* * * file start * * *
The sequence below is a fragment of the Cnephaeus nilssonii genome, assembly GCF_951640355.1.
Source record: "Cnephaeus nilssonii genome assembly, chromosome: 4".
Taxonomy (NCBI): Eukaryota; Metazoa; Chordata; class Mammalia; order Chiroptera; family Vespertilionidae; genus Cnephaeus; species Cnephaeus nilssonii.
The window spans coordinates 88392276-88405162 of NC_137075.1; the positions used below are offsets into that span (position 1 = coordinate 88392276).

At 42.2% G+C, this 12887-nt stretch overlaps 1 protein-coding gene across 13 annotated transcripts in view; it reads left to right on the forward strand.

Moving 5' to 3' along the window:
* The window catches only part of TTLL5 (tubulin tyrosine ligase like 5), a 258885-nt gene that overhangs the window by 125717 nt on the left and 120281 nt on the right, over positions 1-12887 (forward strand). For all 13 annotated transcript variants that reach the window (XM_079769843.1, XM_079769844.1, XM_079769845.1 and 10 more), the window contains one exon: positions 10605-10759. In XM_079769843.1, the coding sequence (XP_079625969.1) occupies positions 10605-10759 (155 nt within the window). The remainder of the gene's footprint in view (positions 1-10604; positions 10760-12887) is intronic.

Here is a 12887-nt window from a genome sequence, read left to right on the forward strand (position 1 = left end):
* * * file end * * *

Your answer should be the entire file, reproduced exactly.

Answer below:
The sequence below is a fragment of the Cnephaeus nilssonii genome, assembly GCF_951640355.1.
Source record: "Cnephaeus nilssonii genome assembly, chromosome: 4".
Taxonomy (NCBI): Eukaryota; Metazoa; Chordata; class Mammalia; order Chiroptera; family Vespertilionidae; genus Cnephaeus; species Cnephaeus nilssonii.
The window spans coordinates 88392276-88405162 of NC_137075.1; the positions used below are offsets into that span (position 1 = coordinate 88392276).

At 42.2% G+C, this 12887-nt stretch overlaps 1 protein-coding gene across 13 annotated transcripts in view; it reads left to right on the forward strand.

Moving 5' to 3' along the window:
* The window catches only part of TTLL5 (tubulin tyrosine ligase like 5), a 258885-nt gene that overhangs the window by 125717 nt on the left and 120281 nt on the right, over positions 1-12887 (forward strand). For all 13 annotated transcript variants that reach the window (XM_079769843.1, XM_079769844.1, XM_079769845.1 and 10 more), the window contains one exon: positions 10605-10759. In XM_079769843.1, the coding sequence (XP_079625969.1) occupies positions 10605-10759 (155 nt within the window). The remainder of the gene's footprint in view (positions 1-10604; positions 10760-12887) is intronic.

Here is a 12887-nt window from a genome sequence, read left to right on the forward strand (position 1 = left end):